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Perhaps this is a naive question, but in my recent (admittedly limited) readings about AdS spaces, I keep wondering why they seem to be such a hotbed for theoretical research (AdS/CFT correspondence, etc.). To my understanding, an AdS space has constant negative curvature in a vacuum, which should yield an attractive universe, not one with accelerating expansion. An AdS space can be thought of as having a negative cosmological constant, while a universe with accelerating expansion would imply that such a constant be positive. Since we observe that our universe's expansion is accelerating, it seems that if anything, we should be seeking to model it as a de Sitter space.

Am I mistaken? What aspects of our universe do AdS spaces attempt to model?

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    $\begingroup$ I have very little knowledge of GR, so I don't know much about this. But from the little that I had heard about AdS, I had exactly the same question/doubt as you. Nice question, I hope somebody answers. $\endgroup$ – Physics Llama Jun 30 '14 at 21:12
  • $\begingroup$ Related: physics.stackexchange.com/q/9732/2451 $\endgroup$ – Qmechanic Jun 30 '14 at 21:17
  • $\begingroup$ I came to this exact thing reading "The Black Hole War". I kept asking myself "where is the cosmic horizon", and when we got to the part where he should have explained this, the acceleration went in the opposite direction. I might still ask something if I can obtain some novelty, but before that I might have to re-read the latter chapters again. The theorists seem to be a mess regarding how dark energy has impacted their work. $\endgroup$ – Alan Rominger Sep 23 '14 at 1:45
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The reason why the AdS/CFT correspondence is interesting is not that AdS space is supposed to describe our universe, which, as you have correctly pointed out, would lead to conflicts with experiments. In the context of the correspondence, a four-dimensional (conformal) field theory is mapped to a string theory living in an $AdS_5\times S^5$ space, although there exist generalizations in which the AdS part is of higher or lower dimension than five.

This duality in principle allows one to carry calculations from one side to the other, making it possible to choose the framework in which the solution to the problem at hand can be found conveniently. One key observation in this context is that the duality can map a strongly coupled theory to a weakly coupled one, circumventing the failure of perturbation series. This is especially interesting with respect to QCD, where a a conventional perturbative low energy description is not possible. Even though an exact holographic dual of QCD is yet to be found, there are theories (for example the Sakai-Sugimoto model) that capture important features of QCD surprisingly well.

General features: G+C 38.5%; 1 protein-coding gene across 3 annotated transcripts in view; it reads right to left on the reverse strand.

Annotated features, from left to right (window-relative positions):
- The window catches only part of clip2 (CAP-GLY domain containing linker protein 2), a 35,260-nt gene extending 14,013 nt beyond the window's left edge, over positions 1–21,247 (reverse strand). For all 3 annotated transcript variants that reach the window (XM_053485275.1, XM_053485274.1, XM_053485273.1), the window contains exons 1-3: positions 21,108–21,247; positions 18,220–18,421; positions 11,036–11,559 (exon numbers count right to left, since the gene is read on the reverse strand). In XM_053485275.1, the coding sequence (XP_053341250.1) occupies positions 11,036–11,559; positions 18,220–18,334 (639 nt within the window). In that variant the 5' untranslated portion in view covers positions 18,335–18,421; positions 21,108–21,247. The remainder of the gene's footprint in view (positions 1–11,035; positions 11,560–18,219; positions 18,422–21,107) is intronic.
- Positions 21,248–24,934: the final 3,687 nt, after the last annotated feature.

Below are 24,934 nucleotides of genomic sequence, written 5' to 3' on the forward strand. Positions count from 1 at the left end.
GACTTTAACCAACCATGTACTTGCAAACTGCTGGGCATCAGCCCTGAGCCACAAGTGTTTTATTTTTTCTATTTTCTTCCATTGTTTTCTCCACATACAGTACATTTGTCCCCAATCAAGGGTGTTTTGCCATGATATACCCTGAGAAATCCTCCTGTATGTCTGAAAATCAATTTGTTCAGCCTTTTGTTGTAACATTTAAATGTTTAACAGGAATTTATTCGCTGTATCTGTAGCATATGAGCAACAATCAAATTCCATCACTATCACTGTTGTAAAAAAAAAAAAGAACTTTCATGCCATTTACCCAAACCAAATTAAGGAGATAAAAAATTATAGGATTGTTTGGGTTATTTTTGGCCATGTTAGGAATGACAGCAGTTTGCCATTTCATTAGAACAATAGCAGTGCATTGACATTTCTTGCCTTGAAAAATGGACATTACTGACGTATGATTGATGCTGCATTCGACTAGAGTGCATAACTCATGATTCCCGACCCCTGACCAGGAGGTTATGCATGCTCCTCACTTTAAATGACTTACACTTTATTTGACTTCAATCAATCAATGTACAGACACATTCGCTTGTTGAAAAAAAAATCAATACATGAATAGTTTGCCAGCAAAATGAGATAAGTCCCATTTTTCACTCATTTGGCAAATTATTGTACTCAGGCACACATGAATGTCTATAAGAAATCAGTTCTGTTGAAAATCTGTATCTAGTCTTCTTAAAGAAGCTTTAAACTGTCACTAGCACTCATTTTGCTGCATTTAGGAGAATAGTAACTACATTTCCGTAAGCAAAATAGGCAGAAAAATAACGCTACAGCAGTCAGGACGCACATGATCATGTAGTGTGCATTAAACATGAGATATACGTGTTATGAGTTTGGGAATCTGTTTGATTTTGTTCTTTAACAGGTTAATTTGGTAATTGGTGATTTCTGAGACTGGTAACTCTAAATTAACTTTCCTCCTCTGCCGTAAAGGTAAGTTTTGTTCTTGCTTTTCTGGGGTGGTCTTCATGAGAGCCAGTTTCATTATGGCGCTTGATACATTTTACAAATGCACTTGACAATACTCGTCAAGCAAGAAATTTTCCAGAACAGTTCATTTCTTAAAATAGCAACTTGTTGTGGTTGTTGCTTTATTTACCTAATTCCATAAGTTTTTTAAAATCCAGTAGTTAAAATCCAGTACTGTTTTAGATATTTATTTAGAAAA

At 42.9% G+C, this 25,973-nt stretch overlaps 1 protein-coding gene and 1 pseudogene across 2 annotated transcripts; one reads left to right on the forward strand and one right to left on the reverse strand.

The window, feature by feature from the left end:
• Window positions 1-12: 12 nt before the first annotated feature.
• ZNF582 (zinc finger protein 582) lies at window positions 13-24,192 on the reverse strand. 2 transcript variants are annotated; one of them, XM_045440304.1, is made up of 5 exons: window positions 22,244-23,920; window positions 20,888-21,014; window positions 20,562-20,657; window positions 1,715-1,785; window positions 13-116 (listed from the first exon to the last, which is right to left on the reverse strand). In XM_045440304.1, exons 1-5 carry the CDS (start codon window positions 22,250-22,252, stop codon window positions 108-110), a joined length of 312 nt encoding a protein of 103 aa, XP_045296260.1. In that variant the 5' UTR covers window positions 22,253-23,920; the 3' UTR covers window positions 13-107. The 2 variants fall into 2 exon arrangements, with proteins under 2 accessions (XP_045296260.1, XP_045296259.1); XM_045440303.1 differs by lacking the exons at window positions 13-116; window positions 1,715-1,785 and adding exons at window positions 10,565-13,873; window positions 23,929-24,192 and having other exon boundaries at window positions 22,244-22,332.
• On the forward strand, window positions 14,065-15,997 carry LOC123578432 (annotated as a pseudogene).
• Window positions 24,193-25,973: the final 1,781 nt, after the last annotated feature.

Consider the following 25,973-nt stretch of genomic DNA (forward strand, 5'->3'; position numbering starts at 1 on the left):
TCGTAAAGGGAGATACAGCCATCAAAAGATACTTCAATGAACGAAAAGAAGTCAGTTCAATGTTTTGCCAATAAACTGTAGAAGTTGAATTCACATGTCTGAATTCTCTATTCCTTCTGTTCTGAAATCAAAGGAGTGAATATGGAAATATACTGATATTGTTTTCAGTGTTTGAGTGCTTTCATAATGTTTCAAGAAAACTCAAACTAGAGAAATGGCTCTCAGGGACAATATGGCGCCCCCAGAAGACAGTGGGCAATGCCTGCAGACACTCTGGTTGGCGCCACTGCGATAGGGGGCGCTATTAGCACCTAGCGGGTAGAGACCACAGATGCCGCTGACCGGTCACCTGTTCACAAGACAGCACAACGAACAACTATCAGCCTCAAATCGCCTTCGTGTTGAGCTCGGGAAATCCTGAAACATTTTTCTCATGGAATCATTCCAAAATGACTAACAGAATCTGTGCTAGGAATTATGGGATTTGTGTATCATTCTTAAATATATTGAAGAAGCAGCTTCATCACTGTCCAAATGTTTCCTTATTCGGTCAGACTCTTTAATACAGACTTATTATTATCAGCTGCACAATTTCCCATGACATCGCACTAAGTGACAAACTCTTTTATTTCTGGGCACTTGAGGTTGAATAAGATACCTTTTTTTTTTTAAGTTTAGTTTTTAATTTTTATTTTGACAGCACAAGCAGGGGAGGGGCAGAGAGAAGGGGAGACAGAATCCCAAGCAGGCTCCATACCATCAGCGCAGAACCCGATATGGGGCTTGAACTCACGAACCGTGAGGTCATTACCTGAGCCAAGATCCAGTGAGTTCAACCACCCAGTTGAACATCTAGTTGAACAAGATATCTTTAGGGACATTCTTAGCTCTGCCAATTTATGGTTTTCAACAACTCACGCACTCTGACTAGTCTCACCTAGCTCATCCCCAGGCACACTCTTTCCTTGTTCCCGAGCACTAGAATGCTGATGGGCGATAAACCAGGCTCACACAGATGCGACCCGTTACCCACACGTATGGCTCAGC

One may now ask what is so special about AdS space that allows for such a duality? One way to approach this is to point out the rich symmetry content of this kind of spacetime. The isometry group of Anti-de Sitter space is given by $SO(4,2)$, which is precisely the conformal group in four dimensions.

Regarding de Sitter space: the nature of this spacetime makes it difficult to formulate a correspondence analogous to its positively curved counterpart. See this article for more information.

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    $\begingroup$ Ok, so if I understand correctly, AdS spaces aren't meant to directly model the universe, but rather are used as a tool to make certain calculations in CFT easier? If that's the case, it makes a lot more sense. Thanks! $\endgroup$ – JotThisDown Jul 1 '14 at 14:36
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    $\begingroup$ Yes, that is true. Bear in mind that the correspondence also allows for generalizations to non-conformal theories. $\endgroup$ – Frederic Brünner Jul 1 '14 at 15:15
  • $\begingroup$ There's also a dS/CFT correspondence, which isn't as well-understood. In AdS a black hole's entropy-energy power law is as expected for a CFT, albeit in one fewer dimension. Gravity in dS may be metastable (as of 2007; I don't know whether it's been settled since). See Sec. V. 2. here. $\endgroup$ – J.G. Oct 10 '18 at 6:59

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